Ricky Gervais has a lot to say. And when he is in such fine fettle; confident, content, and with a roaring and palpable enthusiasm it would be a crime to stop him.
First and foremost on Gervais’ mind is his return to stand-up with Humanity after a seven year gap. Gervais’ decision not to rush back to performing has reaped a huge reward, too. Not just financially and critically, as Humanity has been his most lucrative and critically acclaimed show to date. But also because Gervais’ love for performing has been reinvigorated. So much so that he now prefers being a stand-up comedian to writing, directing or acting.
“When I first started out I always felt it was my second or third job. I thought of myself as a writer/director first, maybe even an actor next. I loved doing stand-up. I always enjoyed it. Now it is the favorite thing I do. There’s just nothing like it. Particularly for someone like me who really likes to auteur everything and be in charge and I am a control freak, there is nothing like it. With stand-up I just go: ‘I’m gigging tomorrow night.’ Tickets sell out in a minute, and I say what the fu** I want. I have just fallen back in love with it.”
“I look forward to the gig even more than I did. In the past there were some routines that I didn’t love. But now every bit of the gig I love because they love it. I really enjoy them enjoying it. They choose your best hour and a half. When I write a sitcom or a film I do my best guess, and I put it out there. And I can’t change it. With this I can change from night to night. On paper it might be the same thing. But in performance it just gets richer and better. You just keep adding to the canvas.”
Gervais’ love is much deeper than simply having complete control, though. He knows that he has never been better as a stand-up, and his comments suggest this is just the beginning.
“I think I am good at it now. That shouldn’t be a revelation. It should take 15 years to be a really good stand-up. I thought I was good at it. Every step along the way I knew I was getting better. Now I just realize, ‘Ah, I was OK before. But now I am a real stand-up’.”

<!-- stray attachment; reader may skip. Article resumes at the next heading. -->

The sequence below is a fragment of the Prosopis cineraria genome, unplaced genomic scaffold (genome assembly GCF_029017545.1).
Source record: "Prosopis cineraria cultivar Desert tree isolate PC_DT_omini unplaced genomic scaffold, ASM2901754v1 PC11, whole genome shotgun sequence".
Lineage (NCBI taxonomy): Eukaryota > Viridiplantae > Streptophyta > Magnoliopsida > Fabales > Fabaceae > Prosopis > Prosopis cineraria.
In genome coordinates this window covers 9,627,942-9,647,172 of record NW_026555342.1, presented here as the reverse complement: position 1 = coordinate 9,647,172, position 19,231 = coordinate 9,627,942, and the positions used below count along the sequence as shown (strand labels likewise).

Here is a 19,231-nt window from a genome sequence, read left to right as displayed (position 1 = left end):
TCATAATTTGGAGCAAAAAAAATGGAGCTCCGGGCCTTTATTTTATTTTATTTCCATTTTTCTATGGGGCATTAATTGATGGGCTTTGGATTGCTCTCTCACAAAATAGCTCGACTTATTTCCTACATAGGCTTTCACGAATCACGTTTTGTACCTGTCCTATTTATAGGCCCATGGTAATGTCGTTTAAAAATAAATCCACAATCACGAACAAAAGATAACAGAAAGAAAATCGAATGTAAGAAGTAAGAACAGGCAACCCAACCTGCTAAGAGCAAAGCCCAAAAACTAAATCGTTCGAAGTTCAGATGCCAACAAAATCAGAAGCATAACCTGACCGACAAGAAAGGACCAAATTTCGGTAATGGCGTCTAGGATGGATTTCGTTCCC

“You have got to put the work in. You've got to have something to say. You can’t just do the same show for 10 years. You’ve got to mean it. You’ve got to grow with it as well.”
There’s also a deeper connection between Gervais and his audience, and he even goes as far as to describe their back and forth as “two mates talking.”
“The audience has known me for 15 years. Now I can go further and they’re with me, because they know me and they know what I am doing. The other thing is anticipation. If people wait seven years to get a ticket once they get one it means the crowd is great, and the atmosphere has been amazing. It has easily been my favorite tour. The best audiences. The fastest selling. Everything has been great.”
It’s clear that, as a stand-up, Gervais has never felt more fulfilled, passionate or expressive. All of which, he insists, is reflected in the material. “This is much realer. This is much more me. I talk about my family and upbringing. The big thing about it is the demise of humanity because of the rise of stupidity. This post-truth theory where people think their opinion is as much as a fact. The rise on social media of, ‘It’s more important to be popular than right.’ No-one looks at an argument any more. They just look at who is saying it. Everyone has a side.”
Gervais’ disdain isn’t just reserved for the far right, though, as he makes it clear that he also has an issue with the liberal left, too.
“Both sides are guilty. The world we’ve got now exists because both sides are tired of being told what to do by authoritarian liberals. The more you tell someone not to say that the more they’re going to want to say it. People have got to grow up … I don’t really get political. What I do pick on is the stupidity of something, whoever is saying it. I do try and deconstruct, everything from PC culture.”
“In the early days of Twitter someone would get hounded off because they used the wrong word. They’re not villains they just didn’t know. On the other side you have people that hate PC culture because they want to be racist. There is bad on both sides.”
“It is tribal now. That’s exactly what has happened. No one looks at the actual argument anymore, they look at who is saying it … Every person has 100 different opinions. I go across left and right. I consider myself a leftie liberal. But it is all mixed up now. It doesn’t mean anything anymore. What we have done is we have fallen to the two extremes. If you’re not a left liberal, you are a fascist.”
The mere utterance of that sentence provokes Gervais to break into his famous laugh.
“There is a lot in between. Obviously it is the extremes on both sides that make the rest of their sides have to bear the brunt. Where most people are all right. Most people are right in the middle.”
Appealing to and dissecting both sides of the aisle has clearly galvanized Gervais, who even before Humanity was regarded as one of the most incisive comedic minds of his generation. Now it sounds as though that was just the beginning. As Gervais is not just at the height of his powers, but is probably more vital than he has ever been before.
Ricky Gervais performs Humanity at Madison Square Garden on Wednesday October 25.